If you’re Yuma Soerianto, you start a whole new career.Currently Yuma has seven apps in Apple’s App Store. He learned how to code five years ago, finding it a more entertaining alternative to watching TV reruns.Also, Yuma is just 11 years old.

“I got into coding at the age of 6,” he told me while demonstrating his latest app at a recent event in Sydney, Australia, where he travelled from his home in Melbourne. “I got back from school and I usually watch TV, but there were reruns and I hate reruns. They’re boring. At the time I just wanted to do something else other than watching TV.”

Talk about turning a negative into a positive. Yuma, with some guidance from his father, taught himself through online games and tutorials, figuring out how to make his own website. From there, he made some simple browser games. He even made online birthday cards for his friends that involved playing a minigame to unlock Yuma’s well wishes.

“I showed him an iTunes U course from Stanford university,” said his father, Hendri, himself a user interface designer. “In the course there were some math concepts such as trigonometry that he hadn’t learned before, so he had to learn that too.”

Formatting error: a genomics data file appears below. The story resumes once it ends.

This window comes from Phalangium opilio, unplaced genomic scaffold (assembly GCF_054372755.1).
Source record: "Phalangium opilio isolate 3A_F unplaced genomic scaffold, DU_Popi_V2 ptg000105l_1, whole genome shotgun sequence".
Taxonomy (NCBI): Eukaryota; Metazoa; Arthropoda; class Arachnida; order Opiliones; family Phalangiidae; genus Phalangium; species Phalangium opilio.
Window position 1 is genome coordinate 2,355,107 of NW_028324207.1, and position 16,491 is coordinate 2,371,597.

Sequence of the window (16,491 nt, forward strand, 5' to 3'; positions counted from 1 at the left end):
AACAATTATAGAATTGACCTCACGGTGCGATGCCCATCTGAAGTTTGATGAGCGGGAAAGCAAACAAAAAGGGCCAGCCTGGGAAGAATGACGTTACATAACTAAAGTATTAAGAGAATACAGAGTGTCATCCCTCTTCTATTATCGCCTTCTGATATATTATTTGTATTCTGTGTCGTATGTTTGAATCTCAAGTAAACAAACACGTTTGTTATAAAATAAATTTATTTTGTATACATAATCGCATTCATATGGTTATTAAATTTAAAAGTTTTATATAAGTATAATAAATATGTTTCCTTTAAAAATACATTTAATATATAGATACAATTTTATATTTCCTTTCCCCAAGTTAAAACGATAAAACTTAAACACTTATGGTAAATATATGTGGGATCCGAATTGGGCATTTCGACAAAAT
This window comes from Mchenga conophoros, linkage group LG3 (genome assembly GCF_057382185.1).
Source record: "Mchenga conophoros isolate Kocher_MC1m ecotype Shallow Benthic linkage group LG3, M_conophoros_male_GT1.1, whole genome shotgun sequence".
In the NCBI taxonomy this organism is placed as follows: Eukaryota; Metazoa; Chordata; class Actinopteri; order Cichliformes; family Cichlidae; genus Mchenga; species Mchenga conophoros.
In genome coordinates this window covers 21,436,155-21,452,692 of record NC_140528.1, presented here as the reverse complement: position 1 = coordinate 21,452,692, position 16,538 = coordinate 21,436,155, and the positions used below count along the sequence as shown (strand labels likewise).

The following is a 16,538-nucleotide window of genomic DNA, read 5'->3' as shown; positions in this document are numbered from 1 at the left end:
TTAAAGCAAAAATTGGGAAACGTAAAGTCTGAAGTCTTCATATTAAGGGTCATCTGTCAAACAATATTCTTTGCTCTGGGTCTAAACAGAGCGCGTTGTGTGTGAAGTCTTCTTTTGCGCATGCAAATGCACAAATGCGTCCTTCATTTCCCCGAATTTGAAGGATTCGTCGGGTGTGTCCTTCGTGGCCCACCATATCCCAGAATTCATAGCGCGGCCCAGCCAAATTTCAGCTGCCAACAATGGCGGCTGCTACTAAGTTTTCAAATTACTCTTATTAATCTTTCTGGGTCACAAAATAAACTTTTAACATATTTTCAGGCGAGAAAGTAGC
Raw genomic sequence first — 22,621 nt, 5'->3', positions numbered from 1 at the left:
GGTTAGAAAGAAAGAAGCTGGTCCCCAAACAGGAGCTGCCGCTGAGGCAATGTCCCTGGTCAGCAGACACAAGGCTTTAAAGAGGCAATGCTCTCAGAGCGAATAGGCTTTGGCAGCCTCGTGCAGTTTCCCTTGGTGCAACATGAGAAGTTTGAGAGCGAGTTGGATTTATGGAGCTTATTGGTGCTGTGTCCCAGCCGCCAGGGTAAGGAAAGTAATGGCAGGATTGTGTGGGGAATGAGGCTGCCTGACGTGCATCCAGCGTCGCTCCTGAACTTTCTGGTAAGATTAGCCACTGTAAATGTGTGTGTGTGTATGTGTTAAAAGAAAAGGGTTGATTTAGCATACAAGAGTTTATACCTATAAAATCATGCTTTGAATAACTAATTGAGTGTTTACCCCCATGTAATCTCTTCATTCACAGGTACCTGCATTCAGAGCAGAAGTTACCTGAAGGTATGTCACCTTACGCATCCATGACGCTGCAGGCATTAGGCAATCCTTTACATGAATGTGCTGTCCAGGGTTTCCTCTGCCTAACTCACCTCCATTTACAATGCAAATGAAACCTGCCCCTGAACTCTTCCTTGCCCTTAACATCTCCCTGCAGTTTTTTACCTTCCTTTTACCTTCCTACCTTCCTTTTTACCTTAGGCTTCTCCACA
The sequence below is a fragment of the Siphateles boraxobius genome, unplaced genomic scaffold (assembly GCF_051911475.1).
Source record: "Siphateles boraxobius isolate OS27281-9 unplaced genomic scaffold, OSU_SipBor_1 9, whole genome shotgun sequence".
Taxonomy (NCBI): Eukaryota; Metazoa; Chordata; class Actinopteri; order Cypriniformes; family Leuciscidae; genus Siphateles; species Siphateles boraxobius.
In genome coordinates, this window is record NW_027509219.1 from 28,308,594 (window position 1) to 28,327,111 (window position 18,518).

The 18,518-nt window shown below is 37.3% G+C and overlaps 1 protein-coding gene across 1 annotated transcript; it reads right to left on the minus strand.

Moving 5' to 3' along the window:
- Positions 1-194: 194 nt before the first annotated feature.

This was in 2015, when Yuma was 8 years old.

“He woke up before me and my wife and I often found him watching the lectures by himself in the mornings. That’s how much he wanted to learn coding!”

Yuma’s latest app is Let’s Stack AR!, a simple but addictive game in which you help a duck, piloting a UFO, stack blocks. Naturally. Previous apps include Weather Duck, in which a duck tells you how to dress in accordance with the weather, and Hunger Button, which suggests a nearby restaurant in situations where you and your friends can’t decide where to eat.

Hendri says he and his family become beta testers for Yuma’s creations. One of Yuma’s browser games, Jackpot, was built for his grandmother. Let’s Stack AR! is an updated version of a previous Let’s Stack app, and Yuma’s first venture into augmented reality developing.